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DIY - How to Build a Natural Stone Patio for under $100.00

Updated on May 23, 2011

Natural Stone Patio

Natural Stone Patio, made with found stone and pea gravel
Natural Stone Patio, made with found stone and pea gravel | Source

You can do this yourself

You may be thinking, Ok the the price is right, now what is the catch?

There is no catch, as long as you have the tools and the muscle to do the heavy lifting and the determination to create a beautiful natural surface to enjoy for years, without spending a lot of money by hiring professionals. A project like this would be expensive if you get a contractor.

The tools used for this patio project are are the same tools and muscles that would be needed for any landscape project that involves building a patio.

This article is another segment of my DIY project ideas for Hubpages. Check all of them out and follow me to get updates as they are available.

One of the most beautiful materials that is used in landscaping is natural stone. Making a patio out of stone, creates a beaufiful long lasting surface that will be a be functional as well.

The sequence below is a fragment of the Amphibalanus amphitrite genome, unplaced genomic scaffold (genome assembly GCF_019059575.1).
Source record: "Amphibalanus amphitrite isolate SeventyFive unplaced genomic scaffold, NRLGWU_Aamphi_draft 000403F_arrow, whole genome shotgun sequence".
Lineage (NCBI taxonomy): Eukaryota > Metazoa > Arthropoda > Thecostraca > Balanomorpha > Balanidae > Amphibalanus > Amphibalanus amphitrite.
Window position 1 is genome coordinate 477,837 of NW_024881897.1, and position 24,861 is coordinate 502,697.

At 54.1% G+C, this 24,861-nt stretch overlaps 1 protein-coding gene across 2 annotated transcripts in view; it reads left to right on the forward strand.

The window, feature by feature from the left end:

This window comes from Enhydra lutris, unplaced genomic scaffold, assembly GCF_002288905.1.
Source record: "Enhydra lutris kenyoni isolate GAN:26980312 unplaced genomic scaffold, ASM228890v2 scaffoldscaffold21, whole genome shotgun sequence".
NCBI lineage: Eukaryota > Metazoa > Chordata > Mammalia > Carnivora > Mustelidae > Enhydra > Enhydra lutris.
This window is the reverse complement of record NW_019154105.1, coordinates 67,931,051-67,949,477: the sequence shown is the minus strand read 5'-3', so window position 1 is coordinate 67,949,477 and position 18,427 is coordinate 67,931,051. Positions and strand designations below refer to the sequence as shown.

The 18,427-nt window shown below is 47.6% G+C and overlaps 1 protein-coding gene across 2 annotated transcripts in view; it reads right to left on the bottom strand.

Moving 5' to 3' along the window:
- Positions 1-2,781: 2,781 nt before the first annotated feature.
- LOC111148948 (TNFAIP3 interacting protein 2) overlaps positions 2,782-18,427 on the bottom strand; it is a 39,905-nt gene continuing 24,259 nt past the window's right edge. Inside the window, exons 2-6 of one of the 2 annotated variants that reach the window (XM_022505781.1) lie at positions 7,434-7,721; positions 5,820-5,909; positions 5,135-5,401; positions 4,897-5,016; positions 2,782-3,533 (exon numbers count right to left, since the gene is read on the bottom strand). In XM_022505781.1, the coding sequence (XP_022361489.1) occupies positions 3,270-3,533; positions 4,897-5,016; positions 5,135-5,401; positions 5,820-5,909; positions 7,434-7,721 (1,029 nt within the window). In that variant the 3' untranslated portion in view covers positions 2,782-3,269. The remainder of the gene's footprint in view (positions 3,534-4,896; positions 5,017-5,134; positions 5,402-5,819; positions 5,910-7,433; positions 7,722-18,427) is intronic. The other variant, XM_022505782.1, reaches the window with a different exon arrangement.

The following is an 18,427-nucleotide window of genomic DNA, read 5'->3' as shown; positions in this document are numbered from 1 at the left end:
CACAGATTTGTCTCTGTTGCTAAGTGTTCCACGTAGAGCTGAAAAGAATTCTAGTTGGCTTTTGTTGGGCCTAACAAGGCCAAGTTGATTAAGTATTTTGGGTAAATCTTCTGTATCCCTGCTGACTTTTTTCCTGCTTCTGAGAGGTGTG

Materials you need to do this project

To build a natural stone patio, you will need a supply of flat stones in various sizes. Large stones make a better, more sturdy patio for furniture placement. Locate your stones from construction sites, road slides, farms, and creeks to get them for Free. If you have to purchase the stone the price of the project is going to increase.

You may have to collect the stones over a period of time in order to have enough to do the project. This will also be determined by the size of the patio you decide to build. The project size of the patio referred to in this article was approx 8-10 ft with a curved pathway that attached it to the main lawn.

The project was also done in stages with the pathway being built one year and the patio built the next year.

You will need to haul your stone yourself to save money too. If you collect them gradually they can be hauled in a pickup truck bed, or an SUV. If you want to get all of them at the same time, a utility trailer is recommended.

So plan your project to determine your needs.

If you also use stone borders in your landscape, this type of patio matches it perfectly and adds to the natural elements used in your landscape design. See other Hubs I have written on these topics for more details.

Purchase a load of class I sand for the base. This product is available at a rock quarry, and can be purcahsed in bulk. Enough class I sand for this type of project should cost about $30.00

Pea gravel, available in bulk or in a bag. The closer your large stones are placed, is the less pea gravel you will need to purchase.

Determine the Location for Your New Patio

First you will need to determine where you want to locate your new natural stone patio.The area will need to be almost level. It is fine to leave a small grade for water drainage.